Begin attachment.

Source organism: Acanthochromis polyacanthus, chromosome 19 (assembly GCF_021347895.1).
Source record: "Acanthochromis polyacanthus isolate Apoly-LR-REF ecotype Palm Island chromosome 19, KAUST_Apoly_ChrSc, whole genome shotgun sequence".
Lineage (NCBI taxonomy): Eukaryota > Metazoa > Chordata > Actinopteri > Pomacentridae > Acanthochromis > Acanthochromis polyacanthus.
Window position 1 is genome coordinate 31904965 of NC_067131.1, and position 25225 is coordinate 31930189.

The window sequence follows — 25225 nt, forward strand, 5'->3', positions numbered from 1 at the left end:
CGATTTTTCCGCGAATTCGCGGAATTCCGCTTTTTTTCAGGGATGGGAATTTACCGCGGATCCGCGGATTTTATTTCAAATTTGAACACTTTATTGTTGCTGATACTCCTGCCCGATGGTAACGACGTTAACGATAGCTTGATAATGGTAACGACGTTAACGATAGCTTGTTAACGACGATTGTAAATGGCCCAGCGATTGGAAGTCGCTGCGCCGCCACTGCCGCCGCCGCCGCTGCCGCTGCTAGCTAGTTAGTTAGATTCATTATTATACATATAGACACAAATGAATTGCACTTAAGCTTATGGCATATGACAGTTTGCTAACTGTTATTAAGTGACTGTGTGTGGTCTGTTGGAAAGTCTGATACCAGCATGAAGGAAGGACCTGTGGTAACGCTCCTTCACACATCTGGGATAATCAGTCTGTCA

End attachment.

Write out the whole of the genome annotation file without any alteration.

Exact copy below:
Source organism: Acanthochromis polyacanthus, chromosome 19 (assembly GCF_021347895.1).
Source record: "Acanthochromis polyacanthus isolate Apoly-LR-REF ecotype Palm Island chromosome 19, KAUST_Apoly_ChrSc, whole genome shotgun sequence".
Lineage (NCBI taxonomy): Eukaryota > Metazoa > Chordata > Actinopteri > Pomacentridae > Acanthochromis > Acanthochromis polyacanthus.
Window position 1 is genome coordinate 31904965 of NC_067131.1, and position 25225 is coordinate 31930189.

The window sequence follows — 25225 nt, forward strand, 5'->3', positions numbered from 1 at the left end:
CGATTTTTCCGCGAATTCGCGGAATTCCGCTTTTTTTCAGGGATGGGAATTTACCGCGGATCCGCGGATTTTATTTCAAATTTGAACACTTTATTGTTGCTGATACTCCTGCCCGATGGTAACGACGTTAACGATAGCTTGATAATGGTAACGACGTTAACGATAGCTTGTTAACGACGATTGTAAATGGCCCAGCGATTGGAAGTCGCTGCGCCGCCACTGCCGCCGCCGCCGCTGCCGCTGCTAGCTAGTTAGTTAGATTCATTATTATACATATAGACACAAATGAATTGCACTTAAGCTTATGGCATATGACAGTTTGCTAACTGTTATTAAGTGACTGTGTGTGGTCTGTTGGAAAGTCTGATACCAGCATGAAGGAAGGACCTGTGGTAACGCTCCTTCACACATCTGGGATAATCAGTCTGTCA